A recently published study from the University of Pittsburgh School of Medicine demonstrates that screening strategies vary widely in identifying women residing in nursing homes who are eligible for treatment of osteoporosis. However, the researchers concluded that a reasonable clinical approach would be to consider osteoporosis treatment for those with clinical fractures of the hip or spine, radiologic evidence for a vertebral fracture or osteoporosis by bone mineral density classification.
Led by Susan Greenspan, M.D., professor of medicine at Pitt, the study, published in this month’s Journal of the American Geriatrics Society, sought to identify nursing home patients who would benefit from pharmacologic treatment of osteoporosis, which could decrease their risk for bone fractures. Osteoporosis is a disease that causes bones to become weak and break easily.
“Osteoporosis in the frail elderly can have devastating consequences, but we have yet to perfect a system for identifying those patients who would benefit most from the treatment,” Dr. Greenspan said in a news release issued about the study.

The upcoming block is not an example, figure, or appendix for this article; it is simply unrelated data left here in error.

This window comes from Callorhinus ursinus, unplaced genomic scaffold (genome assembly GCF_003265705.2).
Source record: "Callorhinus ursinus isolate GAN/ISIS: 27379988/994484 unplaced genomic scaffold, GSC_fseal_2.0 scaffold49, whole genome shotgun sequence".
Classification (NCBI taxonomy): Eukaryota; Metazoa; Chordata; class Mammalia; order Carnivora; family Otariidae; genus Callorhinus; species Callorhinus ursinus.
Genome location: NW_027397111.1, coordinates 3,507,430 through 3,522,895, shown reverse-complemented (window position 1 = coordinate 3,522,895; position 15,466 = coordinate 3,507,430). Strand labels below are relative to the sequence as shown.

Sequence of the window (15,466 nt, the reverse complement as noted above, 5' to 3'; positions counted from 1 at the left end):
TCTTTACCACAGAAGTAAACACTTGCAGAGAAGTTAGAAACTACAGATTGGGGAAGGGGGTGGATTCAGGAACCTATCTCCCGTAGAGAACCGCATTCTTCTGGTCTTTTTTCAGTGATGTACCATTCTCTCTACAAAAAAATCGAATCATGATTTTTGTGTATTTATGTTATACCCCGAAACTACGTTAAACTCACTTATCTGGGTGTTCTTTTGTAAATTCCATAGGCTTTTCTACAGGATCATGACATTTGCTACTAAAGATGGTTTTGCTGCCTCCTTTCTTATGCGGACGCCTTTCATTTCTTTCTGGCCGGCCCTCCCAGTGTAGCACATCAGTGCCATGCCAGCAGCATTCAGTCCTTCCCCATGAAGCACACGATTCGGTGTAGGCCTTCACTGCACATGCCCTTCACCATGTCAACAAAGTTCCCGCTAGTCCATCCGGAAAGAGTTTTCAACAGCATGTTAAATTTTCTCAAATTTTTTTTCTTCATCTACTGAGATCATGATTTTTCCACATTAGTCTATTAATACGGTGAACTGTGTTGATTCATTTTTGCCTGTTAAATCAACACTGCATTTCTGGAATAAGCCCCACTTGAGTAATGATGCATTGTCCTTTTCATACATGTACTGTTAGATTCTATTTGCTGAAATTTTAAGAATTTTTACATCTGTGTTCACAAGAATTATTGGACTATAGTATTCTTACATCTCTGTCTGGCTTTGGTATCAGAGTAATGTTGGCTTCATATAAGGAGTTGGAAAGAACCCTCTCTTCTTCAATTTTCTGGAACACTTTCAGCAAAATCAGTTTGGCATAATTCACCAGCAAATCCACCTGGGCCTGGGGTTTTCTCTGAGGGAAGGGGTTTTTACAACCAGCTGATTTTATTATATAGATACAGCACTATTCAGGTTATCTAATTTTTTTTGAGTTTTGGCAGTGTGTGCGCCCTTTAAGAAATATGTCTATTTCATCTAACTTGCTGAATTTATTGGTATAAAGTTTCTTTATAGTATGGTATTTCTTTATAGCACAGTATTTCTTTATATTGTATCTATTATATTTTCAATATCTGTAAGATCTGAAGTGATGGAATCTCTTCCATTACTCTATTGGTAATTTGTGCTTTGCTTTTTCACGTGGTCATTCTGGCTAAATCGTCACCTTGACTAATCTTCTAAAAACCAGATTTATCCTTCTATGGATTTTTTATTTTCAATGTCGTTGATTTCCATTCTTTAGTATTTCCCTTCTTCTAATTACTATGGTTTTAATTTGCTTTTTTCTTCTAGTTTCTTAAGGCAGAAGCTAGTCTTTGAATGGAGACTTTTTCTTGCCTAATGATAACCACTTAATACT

The researchers evaluated a variety of osteoporosis screening strategies in more than 200 women residing in 11 long-term care facilities in the Pittsburgh area. Screening measures included history of bone fracture, bone mineral density by standard Dexa scanning, the fracture risk assessment tool (FRAX) with body mass index (BMI), FRAX with femoral neck bone density, and heel ultrasound.
The study found that depending on the screening strategy used, identification of treatment eligibility varied from 17 percent for clinical fracture to 98 percent for FRAX with BMI. Also, three-quarters of vertebral fractures were “silent,” meaning they caused no symptoms, and were identified only through X-ray or special screening scans.
“This is worrisome because many physicians rely on bone density screening, but that approach missed half the women with vertebral fractures who would be candidates for osteoporosis treatment,” Dr. Greenspan said. “Still, some form of screening for vertebral fractures is appropriate because treatment could prevent more osteoporosis damage and future fractures.”
If you have suffered a fractures of the hip or spine, radiologic evidence for a vertebral fracture or osteoporosis by bone mineral density classification and are interested in being screened for osteoporosis, set up an appointment today by clicking here or calling our office at (540) 347 9220.